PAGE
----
Setting the Lys flux as the flux of interest and solving the three linear equations derived from the summation, connectivity and branch theorems of MCA [14, 15, 35, 36] (see Experimental procedures for details, and legend to Fig. 2), the inline image values of each branch towards Lystotal flux were calculated (Table 4). inline image was significantly higher than the inline image and the inline image. Therefore, the flux towards Lystotal was mainly controlled by the enzymes/transporters that supply 2-OG. Remarkably, the Glu branch exerted high negative control on the Lystotal flux because this branch competes with the Lys branch for 2-OG.

Kacser [35] derived equations to calculate inline image from inline image for branching pathways as shown in Fig. 2 (see Experimental procedures for complete description of the equations). To calculate the inline image towards Lystotal, parameter α was defined as the fraction of J2-OG supply going to Glu synthesis. Similar values of inline image for the flux to Lystotal to those shown in Table 4 were obtained using this alternative procedure. Therefore, Kacser's method was applied to determine the control distribution of the flux towards Glutotal. In consequence, for calculation of the inline image towards Glutotal, parameter α was defined as the fraction of J2-OG supply going to Lys synthesis. The flux control distribution of Glutotal synthesis obtained indicated that its control was shared to a similar extent by the 2-OG supply and by reactions/processes inside the Glu branch (Table 4).

Discussion

  1. Top of page
  2. Abstract
  3. Introduction
  4. Results
  5. Metabolite contents and fluxes
  6. Determination of the elasticity and flux-control coefficients
  7. Discussion
  8. Experimental procedures
  9. Acknowledgements
  10. References

Predominant flux control by the 2-OG producer branch on Lys and Glu synthesis

In previous studies, a correlation between 2-OG and Lys intracellular pools was reported [12, 13]. However, a quantitative analysis of the extent to which the 2-OG supply determines the flux towards Lys was lacking. Moreover, in the previous studies, only the Lysfree pool was analyzed without taking into account its consumption for protein synthesis; as shown here, most of the Lystotal content is accounted for by the pool of peptidic Lys. Therefore, to increase our understanding of the mechanisms controlling Lys biosynthesis in S. cerevisiae and to obtain a quantitative description of its flux-control distribution, the supply of precursors and Lys utilization must be included in the analysis.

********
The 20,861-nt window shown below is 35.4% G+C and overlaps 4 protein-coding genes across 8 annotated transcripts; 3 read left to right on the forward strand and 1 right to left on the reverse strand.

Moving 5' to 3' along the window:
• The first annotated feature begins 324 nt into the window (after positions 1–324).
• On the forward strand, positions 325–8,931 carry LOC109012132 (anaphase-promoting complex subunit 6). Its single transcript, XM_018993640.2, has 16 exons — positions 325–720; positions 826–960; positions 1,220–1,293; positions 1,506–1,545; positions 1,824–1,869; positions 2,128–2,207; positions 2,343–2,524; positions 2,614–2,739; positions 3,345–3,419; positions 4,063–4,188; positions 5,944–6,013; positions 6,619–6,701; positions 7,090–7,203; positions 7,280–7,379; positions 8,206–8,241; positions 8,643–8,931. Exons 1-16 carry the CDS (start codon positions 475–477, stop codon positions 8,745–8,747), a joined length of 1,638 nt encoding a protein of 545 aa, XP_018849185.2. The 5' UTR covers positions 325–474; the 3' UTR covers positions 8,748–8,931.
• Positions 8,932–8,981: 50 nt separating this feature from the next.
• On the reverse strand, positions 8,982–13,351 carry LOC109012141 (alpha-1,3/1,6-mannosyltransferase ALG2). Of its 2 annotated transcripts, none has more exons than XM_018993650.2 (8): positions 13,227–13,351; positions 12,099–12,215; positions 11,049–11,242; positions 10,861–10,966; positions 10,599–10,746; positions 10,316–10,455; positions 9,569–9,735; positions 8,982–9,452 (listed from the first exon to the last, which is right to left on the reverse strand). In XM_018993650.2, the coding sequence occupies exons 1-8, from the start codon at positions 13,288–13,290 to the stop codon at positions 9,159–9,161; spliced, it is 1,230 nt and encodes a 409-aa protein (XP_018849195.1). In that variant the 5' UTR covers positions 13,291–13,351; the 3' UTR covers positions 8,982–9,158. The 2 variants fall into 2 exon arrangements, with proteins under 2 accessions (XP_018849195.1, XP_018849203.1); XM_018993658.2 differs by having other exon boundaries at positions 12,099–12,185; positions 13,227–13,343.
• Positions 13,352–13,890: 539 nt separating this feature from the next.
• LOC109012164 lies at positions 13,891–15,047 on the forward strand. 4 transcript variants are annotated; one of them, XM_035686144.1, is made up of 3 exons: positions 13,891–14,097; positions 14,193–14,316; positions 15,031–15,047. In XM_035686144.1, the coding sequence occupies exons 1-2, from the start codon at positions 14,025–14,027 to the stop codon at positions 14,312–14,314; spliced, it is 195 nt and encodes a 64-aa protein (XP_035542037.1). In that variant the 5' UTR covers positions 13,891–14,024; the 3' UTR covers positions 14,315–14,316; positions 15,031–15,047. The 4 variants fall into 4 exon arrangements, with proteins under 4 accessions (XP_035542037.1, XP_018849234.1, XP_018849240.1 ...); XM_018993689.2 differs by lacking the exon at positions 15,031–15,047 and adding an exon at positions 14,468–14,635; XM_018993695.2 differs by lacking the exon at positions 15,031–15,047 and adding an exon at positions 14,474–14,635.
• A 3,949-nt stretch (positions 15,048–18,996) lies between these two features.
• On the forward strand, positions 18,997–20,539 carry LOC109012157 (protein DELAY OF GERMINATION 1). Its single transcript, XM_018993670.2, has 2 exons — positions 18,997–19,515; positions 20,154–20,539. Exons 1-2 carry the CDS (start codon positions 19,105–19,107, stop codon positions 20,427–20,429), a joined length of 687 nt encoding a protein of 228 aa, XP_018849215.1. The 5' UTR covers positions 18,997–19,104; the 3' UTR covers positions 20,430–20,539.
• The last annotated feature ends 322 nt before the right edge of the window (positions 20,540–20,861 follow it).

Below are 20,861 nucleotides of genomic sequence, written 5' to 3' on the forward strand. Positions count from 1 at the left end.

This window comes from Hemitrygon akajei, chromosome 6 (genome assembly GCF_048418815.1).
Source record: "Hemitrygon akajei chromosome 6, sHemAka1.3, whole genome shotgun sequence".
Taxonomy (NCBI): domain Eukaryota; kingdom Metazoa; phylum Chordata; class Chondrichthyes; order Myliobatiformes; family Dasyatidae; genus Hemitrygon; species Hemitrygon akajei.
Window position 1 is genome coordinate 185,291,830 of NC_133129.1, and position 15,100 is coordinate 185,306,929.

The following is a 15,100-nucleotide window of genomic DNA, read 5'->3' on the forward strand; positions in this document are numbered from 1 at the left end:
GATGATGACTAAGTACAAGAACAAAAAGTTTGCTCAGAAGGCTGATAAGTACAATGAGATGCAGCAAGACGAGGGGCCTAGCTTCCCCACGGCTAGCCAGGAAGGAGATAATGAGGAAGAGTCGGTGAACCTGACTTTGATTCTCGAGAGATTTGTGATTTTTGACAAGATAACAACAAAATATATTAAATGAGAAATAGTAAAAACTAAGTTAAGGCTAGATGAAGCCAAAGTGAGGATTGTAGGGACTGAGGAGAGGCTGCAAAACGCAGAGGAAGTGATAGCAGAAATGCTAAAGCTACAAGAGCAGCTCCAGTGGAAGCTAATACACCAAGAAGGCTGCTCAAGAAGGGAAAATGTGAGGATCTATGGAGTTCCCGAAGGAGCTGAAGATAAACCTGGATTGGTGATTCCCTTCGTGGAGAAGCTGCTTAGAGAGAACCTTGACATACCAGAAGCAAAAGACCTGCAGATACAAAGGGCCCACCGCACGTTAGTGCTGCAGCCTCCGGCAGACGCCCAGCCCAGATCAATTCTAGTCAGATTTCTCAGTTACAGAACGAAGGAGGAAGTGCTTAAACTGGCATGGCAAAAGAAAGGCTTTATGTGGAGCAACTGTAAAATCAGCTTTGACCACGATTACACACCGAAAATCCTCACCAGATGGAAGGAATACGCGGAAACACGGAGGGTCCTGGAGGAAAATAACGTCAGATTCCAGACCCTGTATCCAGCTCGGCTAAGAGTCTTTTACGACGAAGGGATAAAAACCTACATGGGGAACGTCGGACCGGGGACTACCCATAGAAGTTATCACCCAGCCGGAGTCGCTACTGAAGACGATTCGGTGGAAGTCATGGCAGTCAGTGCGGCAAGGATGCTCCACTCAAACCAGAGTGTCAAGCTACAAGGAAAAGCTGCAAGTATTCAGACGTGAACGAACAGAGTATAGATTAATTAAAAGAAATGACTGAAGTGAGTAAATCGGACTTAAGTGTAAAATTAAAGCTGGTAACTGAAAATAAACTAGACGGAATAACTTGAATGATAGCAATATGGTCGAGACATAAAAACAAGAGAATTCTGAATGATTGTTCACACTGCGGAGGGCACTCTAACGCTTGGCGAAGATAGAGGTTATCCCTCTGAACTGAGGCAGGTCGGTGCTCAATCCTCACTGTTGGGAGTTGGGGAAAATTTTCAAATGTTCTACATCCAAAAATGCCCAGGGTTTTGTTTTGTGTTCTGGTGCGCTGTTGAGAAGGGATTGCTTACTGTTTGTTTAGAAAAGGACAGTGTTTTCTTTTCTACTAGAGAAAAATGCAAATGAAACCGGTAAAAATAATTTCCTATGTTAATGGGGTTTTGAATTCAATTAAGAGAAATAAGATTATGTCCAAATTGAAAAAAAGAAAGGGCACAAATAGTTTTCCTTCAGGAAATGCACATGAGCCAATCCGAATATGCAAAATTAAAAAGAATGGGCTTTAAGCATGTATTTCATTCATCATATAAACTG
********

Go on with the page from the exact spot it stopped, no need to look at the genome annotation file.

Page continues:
In our previous work [3], it was demonstrated that, within the α-AAP, Lys20 activity was the main controlling step of the flux to Lysfree because its over-expression in the cells led to an increase in the intracellular Lysfree pool and flux. Such an effect was not observed by over-expressing other LYS genes, including LYS21 [3]. The high control by Lys20 is in agreement with results found in the present work, in which disruption of the LYS20 gene (but not LYS21) elicited a substantial decrease in Lysfree content to 34% of the WT level. In contrast, an increased growth rate and Lysfree pool were observed in the mks1Δ strain, indicating that increased expression of Idh and Cit, by removing the transcriptional repressor Mks1, results in enhanced 2-OG supply for accelerated Lys synthesis, which in turn induced higher Lysfree levels with no significant change in Lysprot.

Using TDEA, we demonstrated that the fluxes of the processes that synthesize and consume Lys are mainly controlled by the 2-OG supply. The rest of the control was shared to similar extents between Lys and Glu synthesis.

The flux control exerted by the two HCS isoforms was previously determined by individual and gradual expression of Lys20 and Lys21 activities in the cell, and by assessing the corresponding changes in the pathway flux [3]. A inline image of 0.13 for Lys21 was determined, whereas a range of inline image values of 0.6–3.1 was obtained for Lys20 [3]. inline image values higher than 1 suggest that other phenomena, such as an increase in the 2-OG content upon Lys20 over-expression or under-estimation of the Lysprot value, may have contributed to the high Lys20 flux-control coefficient values. The results of the present paper using TDEA indicate that the previous high inline image value determined for Lys20 actually included the contribution of the 2-OG supply reactions. Therefore, a higher accuracy of Lysprot determination, direct assessment of the flux control exerted by the 2-OG supply branch, and inclusion of the 2-OG leak towards Glu allowed a more comprehensive and precise description of the flux-control distribution of Lys synthesis in S. cerevisiae (Table 4).

Physiological implications of the high control by 2-OG supply on Lys synthesis